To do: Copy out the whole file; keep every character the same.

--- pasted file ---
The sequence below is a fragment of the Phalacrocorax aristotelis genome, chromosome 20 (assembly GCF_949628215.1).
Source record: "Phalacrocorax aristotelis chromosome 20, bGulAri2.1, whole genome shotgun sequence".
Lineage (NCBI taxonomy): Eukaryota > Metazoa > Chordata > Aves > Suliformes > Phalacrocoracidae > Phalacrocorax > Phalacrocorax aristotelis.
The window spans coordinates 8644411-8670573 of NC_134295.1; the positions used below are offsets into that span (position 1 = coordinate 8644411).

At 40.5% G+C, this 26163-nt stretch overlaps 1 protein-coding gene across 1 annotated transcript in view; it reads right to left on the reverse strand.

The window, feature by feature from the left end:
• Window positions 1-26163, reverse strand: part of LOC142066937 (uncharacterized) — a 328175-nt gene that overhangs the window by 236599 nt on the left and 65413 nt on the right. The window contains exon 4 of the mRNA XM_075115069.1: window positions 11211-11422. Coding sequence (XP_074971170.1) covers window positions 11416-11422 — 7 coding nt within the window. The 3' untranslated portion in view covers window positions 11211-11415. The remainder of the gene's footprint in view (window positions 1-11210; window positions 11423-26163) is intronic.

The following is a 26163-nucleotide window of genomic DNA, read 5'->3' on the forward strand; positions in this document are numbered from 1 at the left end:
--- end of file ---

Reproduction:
The sequence below is a fragment of the Phalacrocorax aristotelis genome, chromosome 20 (assembly GCF_949628215.1).
Source record: "Phalacrocorax aristotelis chromosome 20, bGulAri2.1, whole genome shotgun sequence".
Lineage (NCBI taxonomy): Eukaryota > Metazoa > Chordata > Aves > Suliformes > Phalacrocoracidae > Phalacrocorax > Phalacrocorax aristotelis.
The window spans coordinates 8644411-8670573 of NC_134295.1; the positions used below are offsets into that span (position 1 = coordinate 8644411).

At 40.5% G+C, this 26163-nt stretch overlaps 1 protein-coding gene across 1 annotated transcript in view; it reads right to left on the reverse strand.

The window, feature by feature from the left end:
• Window positions 1-26163, reverse strand: part of LOC142066937 (uncharacterized) — a 328175-nt gene that overhangs the window by 236599 nt on the left and 65413 nt on the right. The window contains exon 4 of the mRNA XM_075115069.1: window positions 11211-11422. Coding sequence (XP_074971170.1) covers window positions 11416-11422 — 7 coding nt within the window. The 3' untranslated portion in view covers window positions 11211-11415. The remainder of the gene's footprint in view (window positions 1-11210; window positions 11423-26163) is intronic.

The following is a 26163-nucleotide window of genomic DNA, read 5'->3' on the forward strand; positions in this document are numbered from 1 at the left end: